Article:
New Case Study on Failing North Carolina Government-Owned Network Mirrors Florida Woes
Coalition for the New Economy Report Outlines Past Failures, Questions Economic Implications of GONs for Taxpayers
INDIANAPOLIS, IN – The Coalition for the New Economy today released a micro study by Dr. Joseph P. Fuhr Jr., professor of economics at Widener University in Chester, PA, that examines MI-Connection, a failing government-owned network in North Carolina.
“Five years ago, despite concern and skepticism from other nearby communities, the cities of Davidson and Mooresville, N.C. purchased a broadband network,” explained Fuhr. “Today, at the very point the system was to be profitable, officials in Davidson and Mooresville are contemplating how to get rid of the network, which has been a significant drain on the town’s resources and has piled loads of debt upon taxpayers.”
In the last three years, Davidson and Mooresville have provided $14 million in subsidies to MI-Connection, which Dr. Fuhr points out, has been a significant drain on the towns’ other priorities. For example, officials in Davidson have admitted the town cannot achieve financial stability until its commitment to the network has been reduced. Meanwhile, Mooresville officials have said they will have to tap the city’s general fund balance to meet its obligation to MI-Connection – which could mean fewer dollars for everything from education to public safety.
“This network represents some of the basic problems with government-owned broadband systems,” Fuhr said. “Government officials generally have zero experience running such sophisticated networks, which means they overestimate the revenues cities will receive from them and underestimate construction and maintenance costs. In 2007, officials in Troutman, Cornelius and Huntersville, N.C. realized these pitfalls and opted not to obligate themselves to MI-Connection. Their caution was the correct approach, which is why today Davidson mayor Laurie Venzon is on record saying other towns should not make the same mistake her town did.”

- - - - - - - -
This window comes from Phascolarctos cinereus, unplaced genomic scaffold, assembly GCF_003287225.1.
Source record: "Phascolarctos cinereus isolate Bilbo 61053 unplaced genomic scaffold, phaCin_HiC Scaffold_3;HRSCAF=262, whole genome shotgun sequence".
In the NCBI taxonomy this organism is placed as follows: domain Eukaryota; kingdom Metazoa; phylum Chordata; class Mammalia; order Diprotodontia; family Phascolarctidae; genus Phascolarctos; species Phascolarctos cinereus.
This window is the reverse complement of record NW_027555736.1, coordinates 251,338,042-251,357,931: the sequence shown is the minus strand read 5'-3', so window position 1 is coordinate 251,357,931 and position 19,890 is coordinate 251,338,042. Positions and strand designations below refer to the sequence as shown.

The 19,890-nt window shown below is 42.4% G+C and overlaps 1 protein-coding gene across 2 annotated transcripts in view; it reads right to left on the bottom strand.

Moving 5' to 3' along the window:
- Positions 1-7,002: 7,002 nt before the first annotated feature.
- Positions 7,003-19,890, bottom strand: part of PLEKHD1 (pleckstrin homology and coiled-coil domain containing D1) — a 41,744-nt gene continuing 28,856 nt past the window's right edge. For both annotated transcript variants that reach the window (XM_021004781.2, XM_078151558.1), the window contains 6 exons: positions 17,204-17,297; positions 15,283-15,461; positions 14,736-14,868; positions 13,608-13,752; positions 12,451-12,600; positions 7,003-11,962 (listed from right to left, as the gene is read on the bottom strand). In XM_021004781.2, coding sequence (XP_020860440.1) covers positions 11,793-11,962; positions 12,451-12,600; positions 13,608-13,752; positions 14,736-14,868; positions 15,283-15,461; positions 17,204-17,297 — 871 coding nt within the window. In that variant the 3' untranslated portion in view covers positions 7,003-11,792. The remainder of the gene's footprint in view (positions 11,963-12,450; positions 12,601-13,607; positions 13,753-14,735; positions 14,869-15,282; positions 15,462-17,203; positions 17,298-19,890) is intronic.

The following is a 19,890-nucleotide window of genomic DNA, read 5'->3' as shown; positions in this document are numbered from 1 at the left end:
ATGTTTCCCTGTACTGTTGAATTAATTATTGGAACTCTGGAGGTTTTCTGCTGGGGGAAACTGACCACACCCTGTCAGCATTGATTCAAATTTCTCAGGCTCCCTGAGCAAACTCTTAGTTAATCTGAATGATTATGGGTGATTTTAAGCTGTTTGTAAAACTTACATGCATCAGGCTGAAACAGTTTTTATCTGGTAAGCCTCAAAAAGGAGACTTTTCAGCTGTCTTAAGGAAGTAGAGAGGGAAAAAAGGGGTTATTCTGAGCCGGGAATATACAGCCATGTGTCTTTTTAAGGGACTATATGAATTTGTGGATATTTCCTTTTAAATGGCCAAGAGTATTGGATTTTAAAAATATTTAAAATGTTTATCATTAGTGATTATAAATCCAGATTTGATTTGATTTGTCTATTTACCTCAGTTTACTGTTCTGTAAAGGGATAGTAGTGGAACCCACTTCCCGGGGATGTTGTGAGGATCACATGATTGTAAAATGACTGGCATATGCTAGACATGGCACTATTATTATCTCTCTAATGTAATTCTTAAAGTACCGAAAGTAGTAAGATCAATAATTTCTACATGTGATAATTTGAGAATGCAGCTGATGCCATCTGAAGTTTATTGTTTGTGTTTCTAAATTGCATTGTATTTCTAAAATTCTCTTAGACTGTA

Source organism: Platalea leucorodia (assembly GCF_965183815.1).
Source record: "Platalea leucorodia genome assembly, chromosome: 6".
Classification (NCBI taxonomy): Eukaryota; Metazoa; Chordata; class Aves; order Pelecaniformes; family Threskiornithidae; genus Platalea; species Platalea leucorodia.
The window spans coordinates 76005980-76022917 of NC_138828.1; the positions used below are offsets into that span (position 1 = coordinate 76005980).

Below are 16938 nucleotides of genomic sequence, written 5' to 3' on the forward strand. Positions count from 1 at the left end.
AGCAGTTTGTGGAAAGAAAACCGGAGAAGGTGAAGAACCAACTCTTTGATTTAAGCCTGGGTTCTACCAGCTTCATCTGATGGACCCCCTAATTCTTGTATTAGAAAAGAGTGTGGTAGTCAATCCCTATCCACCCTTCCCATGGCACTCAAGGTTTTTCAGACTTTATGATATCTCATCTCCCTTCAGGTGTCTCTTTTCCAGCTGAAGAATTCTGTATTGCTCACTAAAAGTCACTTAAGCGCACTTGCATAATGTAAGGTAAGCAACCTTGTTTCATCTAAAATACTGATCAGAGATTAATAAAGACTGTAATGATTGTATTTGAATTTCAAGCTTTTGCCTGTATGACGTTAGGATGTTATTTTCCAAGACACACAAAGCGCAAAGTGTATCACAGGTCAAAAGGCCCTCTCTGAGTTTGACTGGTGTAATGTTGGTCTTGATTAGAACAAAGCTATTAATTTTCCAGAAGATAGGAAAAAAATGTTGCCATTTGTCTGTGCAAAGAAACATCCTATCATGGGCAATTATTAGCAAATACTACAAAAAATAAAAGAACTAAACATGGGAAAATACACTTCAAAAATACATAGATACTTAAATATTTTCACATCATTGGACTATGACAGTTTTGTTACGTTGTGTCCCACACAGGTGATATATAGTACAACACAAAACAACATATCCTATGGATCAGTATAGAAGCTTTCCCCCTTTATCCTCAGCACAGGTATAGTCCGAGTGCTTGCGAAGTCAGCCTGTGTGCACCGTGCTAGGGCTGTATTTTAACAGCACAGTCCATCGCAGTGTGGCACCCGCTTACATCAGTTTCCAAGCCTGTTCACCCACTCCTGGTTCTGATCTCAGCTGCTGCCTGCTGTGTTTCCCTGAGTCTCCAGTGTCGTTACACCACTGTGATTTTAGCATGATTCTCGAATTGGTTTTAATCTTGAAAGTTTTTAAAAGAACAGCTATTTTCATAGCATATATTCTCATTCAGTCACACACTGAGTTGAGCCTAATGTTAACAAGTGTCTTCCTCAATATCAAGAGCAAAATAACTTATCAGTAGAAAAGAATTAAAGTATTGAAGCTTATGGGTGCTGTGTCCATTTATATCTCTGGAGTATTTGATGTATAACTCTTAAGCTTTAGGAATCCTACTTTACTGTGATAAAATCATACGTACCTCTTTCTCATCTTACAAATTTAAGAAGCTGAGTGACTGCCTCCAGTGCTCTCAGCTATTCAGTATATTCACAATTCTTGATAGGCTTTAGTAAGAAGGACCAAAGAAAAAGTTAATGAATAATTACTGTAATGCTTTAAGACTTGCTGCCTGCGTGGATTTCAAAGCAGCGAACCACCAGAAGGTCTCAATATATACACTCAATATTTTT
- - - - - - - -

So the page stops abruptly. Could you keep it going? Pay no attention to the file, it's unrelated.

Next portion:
Fiscal pitfalls with government-owned networks are well-known here in Florida. In 2003, the City of Quincy spent $3.3 million to build a fiber optic network known as NetQuincy. The system brought in $415,000 in 2005, less than 60 percent of its $710,000 in expenses. The City of Orlando experienced similar trouble with its free, public Wi-Fi program created in 2005. Built to support a mere 200 users, a scant 27 people actually used the service each day. The city kept the system running for 17 months – well passed the planned six-month trial period – and eventually decided the low usage rates did not justify the $1,800 per month price tag to taxpayers.
The MI-Connection micro study is the first in a series of three by Dr. Fuhr. In the coming weeks, CNE will release papers on the UTOPIA network in Utah and Burlington Telecom in Vermont.
The Coalition for the New Economy (CNE), which commissioned Fuhr’s study, is dedicated to ensuring that all Americans have access to innovative technologies and that policies are fair, fiscally responsible and will allow for increased access and adoption.